And where's the PH angle in this? Well, it struck me these more personal views have a lot in common with how we talk about cars. Personally I've always been fascinated how national character traits can be expressed through machines like cars and the way we identify with that and develop our automotive tastes. Seems like Winkle did the same with planes and much of what he had to say sounds familiar.
Take his appraisal of the Mitsubishi Zero Fighter for instance.
"The design philosophy employed by the American trained designer, Jiro Horikoshi, was to keep the Zero's weight to a minimum. In the air the lightweight Zero was remarkably nimble ... I was most surprised by the noise emanating from the fuselage, rather like the sound produced when one pushes the side of a large biscuit tin, caused probably by the 'panting' of the light gauge alloy skin."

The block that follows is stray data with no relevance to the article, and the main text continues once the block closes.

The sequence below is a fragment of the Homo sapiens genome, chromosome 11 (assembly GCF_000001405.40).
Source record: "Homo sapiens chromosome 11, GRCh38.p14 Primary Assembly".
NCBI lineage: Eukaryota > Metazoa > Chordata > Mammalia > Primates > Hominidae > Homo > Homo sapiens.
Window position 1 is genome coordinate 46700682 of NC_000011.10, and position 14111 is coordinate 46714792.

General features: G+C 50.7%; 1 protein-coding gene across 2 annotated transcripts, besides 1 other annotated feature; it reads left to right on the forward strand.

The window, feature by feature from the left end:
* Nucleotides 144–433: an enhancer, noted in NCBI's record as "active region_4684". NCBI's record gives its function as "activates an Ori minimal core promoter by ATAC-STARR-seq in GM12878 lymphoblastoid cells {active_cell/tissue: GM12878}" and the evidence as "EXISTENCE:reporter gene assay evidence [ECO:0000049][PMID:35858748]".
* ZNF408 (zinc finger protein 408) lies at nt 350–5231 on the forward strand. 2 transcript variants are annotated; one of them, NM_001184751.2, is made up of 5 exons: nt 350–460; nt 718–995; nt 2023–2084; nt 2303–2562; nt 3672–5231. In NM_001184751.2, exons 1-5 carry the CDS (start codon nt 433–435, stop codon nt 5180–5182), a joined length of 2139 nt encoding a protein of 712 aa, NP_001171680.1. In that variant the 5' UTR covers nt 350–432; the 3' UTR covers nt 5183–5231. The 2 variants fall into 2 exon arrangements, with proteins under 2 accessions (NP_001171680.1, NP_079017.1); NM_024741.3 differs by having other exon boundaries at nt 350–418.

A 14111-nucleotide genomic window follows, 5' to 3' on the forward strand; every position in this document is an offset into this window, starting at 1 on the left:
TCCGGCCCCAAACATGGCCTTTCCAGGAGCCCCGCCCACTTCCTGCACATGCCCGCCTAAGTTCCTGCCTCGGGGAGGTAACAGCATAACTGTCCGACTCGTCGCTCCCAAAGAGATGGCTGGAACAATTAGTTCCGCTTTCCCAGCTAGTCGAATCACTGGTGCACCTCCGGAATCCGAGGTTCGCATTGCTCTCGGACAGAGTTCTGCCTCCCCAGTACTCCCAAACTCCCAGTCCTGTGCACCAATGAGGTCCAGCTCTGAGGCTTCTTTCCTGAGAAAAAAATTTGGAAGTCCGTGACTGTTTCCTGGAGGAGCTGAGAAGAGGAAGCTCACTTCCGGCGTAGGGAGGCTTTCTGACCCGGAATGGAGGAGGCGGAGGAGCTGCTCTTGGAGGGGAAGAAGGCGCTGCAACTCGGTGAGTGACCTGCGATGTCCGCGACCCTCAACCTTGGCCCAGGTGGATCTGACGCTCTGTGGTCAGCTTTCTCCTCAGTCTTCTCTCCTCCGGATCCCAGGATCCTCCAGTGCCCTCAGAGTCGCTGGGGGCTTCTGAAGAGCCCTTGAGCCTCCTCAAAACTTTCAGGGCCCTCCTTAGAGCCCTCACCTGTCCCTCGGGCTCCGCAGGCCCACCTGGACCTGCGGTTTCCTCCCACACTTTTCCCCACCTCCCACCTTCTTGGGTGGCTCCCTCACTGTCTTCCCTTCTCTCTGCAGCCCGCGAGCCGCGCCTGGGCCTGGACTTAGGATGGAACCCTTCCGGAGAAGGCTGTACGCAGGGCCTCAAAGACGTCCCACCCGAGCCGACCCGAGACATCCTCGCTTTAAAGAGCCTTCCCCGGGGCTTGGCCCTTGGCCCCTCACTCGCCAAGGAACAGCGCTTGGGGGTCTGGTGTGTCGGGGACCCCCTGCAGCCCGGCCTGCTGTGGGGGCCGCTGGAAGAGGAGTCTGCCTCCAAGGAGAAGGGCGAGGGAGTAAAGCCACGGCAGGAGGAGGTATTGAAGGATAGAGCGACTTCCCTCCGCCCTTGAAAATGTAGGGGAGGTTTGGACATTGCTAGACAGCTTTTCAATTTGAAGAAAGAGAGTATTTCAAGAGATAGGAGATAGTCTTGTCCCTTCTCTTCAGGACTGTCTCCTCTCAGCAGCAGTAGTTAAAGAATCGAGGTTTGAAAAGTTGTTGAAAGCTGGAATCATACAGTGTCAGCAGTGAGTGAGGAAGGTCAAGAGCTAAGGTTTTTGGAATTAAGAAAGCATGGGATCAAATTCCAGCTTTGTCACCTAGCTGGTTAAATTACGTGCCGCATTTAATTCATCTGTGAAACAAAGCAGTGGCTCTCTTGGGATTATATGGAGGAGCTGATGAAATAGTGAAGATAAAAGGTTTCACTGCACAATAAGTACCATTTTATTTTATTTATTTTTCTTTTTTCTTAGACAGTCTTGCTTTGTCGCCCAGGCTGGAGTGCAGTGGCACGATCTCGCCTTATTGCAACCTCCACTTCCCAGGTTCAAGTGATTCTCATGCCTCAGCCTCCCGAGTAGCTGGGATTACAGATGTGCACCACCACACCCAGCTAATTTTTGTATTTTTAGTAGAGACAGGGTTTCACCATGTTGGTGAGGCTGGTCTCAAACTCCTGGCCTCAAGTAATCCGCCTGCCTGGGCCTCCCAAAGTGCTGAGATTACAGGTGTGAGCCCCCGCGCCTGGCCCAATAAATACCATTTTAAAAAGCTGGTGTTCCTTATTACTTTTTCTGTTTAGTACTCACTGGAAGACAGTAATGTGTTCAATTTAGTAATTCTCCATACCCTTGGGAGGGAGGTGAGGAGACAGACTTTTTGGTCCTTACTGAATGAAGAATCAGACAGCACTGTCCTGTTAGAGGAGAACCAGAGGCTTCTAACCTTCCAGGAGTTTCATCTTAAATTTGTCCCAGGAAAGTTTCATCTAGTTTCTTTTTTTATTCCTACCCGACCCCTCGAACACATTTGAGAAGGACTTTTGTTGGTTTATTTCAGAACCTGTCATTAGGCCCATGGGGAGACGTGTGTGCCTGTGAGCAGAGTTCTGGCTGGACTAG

a Honda NSX of the skies. Not as powerful or fast on paper as its Western contemporaries but elegantly engineered and delightful to pilot through its emphasis on lack of weight. If, perhaps, a bit tinny as a result - ref. roadtests of 90s Japanese cars and their plasticky interiors if you want an equivalent.
Running with the theme what about this appraisal of the Italian Macchi C.205, a fighter Brown includes in his top 20 favourites of all the planes he ever flew "judged by the sheer joy of knowing one was flying a real crackerjack."
He writes, "The supreme Italian fighter I flew was the Macchi 205V powered by a [Daimler-Benz] DB605A, which was on a par with the Mustang and Fw190 in that time scale." His conclusion - "A wonderful combination of Italian style and German power" - is another that invites a modern-day automotive comparison.
What of the British planes? Brown described the Spitfire MkXII as his favourite and I'm not sure what automotive equivalent you could draw from that. How about the Hawker Typhoon and late-model TVRs instead though? Brutish looks, massive firepower ... powerful but temperamental engine...